Frequently I am working on a large commit having many changed files or running a precarious debug session or time consuming test. But some other urgent task comes by forcing me to switch branches. Today I was running a time consuming test so I had enough time to investigate out how I could update another branch and push a commit to origin.
Today I came across “git worktree” which allows you to checkout another branch to a separate directory. No longer any need for stashing changes or waiting for your test run to complete!
When working with worktrees I put them in a TEMP folder next to the folder containing the branch, so it is clear where your worktrees live. To work on a new branch ‘patch’, you can do the following.
$ git worktree add -b patch ../TEMP/patch origin/master Branch patch set up to track remote branch master from origin. Preparing ../TEMP/patch (identifier patch) HEAD is now at 5a941cd Fixed markdown typo $ cd ../TEMP/patch/ $ git status On branch patch Your branch is up-to-date with 'origin/master'. nothing to commit, working directory clean $
Or when you want to work on an existing branch ‘patch’…
$ git worktree add ../TEMP/patch patch Preparing ../TEMP/patch (identifier patch) HEAD is now at 5a941cd Fixed markdown typo $ cd ../TEMP/patch/ $ git status On branch patch Your branch is up-to-date with 'origin/master'. nothing to commit, working directory clean $
When you have finished working on your patch and you want to clean up your worktree, you can simply delete the directory and prune your worktrees and everything is back to normal.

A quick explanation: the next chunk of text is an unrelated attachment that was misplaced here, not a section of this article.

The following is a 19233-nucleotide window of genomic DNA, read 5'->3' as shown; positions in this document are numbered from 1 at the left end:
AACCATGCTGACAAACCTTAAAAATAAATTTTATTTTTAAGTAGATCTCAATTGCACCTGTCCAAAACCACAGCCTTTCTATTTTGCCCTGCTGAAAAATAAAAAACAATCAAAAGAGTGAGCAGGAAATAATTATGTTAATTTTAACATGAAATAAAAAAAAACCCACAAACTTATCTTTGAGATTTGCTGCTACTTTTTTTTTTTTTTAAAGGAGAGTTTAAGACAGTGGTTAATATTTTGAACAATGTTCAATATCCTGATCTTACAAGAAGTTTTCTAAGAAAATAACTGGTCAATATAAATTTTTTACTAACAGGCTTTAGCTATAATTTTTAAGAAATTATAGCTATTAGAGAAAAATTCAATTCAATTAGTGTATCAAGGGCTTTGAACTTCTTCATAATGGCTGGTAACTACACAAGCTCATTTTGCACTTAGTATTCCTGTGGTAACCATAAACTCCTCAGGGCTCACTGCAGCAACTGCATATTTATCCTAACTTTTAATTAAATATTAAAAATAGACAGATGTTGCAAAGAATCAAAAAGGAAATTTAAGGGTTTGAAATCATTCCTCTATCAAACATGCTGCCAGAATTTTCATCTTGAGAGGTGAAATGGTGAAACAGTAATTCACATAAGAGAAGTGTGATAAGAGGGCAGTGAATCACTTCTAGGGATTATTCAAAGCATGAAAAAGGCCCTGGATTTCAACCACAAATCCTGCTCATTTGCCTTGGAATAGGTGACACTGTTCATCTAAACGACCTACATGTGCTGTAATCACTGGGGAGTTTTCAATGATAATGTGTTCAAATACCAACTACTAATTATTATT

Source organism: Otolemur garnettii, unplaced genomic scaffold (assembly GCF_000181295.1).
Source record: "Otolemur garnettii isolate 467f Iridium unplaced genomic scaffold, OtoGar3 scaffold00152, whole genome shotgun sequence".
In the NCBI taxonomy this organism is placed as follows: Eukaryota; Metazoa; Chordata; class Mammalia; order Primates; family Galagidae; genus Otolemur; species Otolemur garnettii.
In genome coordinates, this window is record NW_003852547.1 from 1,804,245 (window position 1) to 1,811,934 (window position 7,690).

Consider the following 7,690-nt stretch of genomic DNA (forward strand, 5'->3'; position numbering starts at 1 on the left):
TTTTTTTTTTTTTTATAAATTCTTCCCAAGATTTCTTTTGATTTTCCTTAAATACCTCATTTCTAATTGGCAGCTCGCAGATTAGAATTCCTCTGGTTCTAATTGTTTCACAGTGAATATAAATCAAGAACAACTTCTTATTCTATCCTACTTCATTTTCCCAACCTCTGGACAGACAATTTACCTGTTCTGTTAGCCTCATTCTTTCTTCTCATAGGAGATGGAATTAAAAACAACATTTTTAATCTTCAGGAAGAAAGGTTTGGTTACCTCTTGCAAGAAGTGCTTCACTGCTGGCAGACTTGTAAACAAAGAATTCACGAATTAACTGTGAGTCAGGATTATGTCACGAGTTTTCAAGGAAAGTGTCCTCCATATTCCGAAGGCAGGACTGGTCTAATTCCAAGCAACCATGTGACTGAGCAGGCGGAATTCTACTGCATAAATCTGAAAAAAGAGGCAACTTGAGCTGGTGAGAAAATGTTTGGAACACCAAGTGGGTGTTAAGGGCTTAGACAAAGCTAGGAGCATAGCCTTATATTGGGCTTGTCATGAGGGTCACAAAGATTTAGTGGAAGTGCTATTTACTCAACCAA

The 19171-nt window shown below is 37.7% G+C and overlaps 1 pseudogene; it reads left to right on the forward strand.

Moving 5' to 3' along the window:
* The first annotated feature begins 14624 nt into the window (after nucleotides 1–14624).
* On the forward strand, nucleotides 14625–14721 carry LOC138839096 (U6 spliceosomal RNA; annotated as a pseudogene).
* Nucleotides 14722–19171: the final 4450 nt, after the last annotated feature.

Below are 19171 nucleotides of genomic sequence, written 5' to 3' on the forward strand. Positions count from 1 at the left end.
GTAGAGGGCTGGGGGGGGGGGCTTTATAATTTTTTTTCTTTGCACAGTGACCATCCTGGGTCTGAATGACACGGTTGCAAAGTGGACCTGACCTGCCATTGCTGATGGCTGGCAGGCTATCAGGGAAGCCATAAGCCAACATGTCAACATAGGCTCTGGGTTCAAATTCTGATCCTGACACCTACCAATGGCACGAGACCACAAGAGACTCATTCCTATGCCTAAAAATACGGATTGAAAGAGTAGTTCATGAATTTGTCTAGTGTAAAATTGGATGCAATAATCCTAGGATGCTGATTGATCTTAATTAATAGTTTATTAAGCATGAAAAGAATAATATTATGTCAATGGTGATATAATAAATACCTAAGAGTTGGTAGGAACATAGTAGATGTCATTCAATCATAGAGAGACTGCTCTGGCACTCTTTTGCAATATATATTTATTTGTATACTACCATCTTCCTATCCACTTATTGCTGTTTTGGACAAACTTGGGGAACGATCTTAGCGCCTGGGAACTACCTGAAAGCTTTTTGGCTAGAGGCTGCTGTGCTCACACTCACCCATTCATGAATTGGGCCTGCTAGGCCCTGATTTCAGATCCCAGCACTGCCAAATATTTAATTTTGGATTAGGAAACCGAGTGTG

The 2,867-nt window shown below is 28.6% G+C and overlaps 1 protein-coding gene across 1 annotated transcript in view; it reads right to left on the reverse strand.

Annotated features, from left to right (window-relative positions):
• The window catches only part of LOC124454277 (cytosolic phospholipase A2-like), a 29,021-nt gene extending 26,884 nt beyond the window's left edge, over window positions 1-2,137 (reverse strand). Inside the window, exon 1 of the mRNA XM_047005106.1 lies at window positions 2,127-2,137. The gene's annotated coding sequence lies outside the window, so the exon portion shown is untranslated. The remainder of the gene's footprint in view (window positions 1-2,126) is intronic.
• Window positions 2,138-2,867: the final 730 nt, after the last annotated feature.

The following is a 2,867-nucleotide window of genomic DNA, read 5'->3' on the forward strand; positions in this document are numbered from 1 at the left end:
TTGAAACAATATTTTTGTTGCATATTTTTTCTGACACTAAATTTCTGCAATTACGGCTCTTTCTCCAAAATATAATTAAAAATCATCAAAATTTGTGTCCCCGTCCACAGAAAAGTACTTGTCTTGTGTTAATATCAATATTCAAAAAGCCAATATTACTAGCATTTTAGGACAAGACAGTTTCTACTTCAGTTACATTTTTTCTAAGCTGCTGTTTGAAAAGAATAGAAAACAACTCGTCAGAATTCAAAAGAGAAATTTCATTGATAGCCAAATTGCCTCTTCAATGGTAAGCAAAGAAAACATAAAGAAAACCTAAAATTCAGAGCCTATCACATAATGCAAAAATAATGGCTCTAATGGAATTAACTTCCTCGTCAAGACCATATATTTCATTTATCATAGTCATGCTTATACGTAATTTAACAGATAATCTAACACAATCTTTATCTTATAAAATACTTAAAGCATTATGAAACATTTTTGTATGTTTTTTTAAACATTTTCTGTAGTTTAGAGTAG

$ cd - $ git worktree list /home/jkeuper/Projects/jkeuper.github.io 5a941cd [master] /home/jkeuper/Projects/TEMP/patch 5a941cd [patch] $ rm -rf ../TEMP/patch/ $ git worktree prune $ git worktree list /home/jkeuper/Projects/jkeuper.github.io 5a941cd [master] $
Cleaning up your worktree does not remove your branch, only the worktree is deleted. You later can continue work on your branch and see the local commits you made while working with your worktree.
$ git branch * master patch $
Working on multiple branches in separate directories simultaneously really is awesome! I really needed this feature… Although I think it is good I did not find this earlier. I now am used to commit more often than I initially used to, otherwise I probably wouldn’t have been committing that often.
I personally would not use it for any large tasks, but for quick and easy tasks next to my main task. In practice pushing around commits for review, pushing them to origin when the review has been finished and quick fixes to process review comments.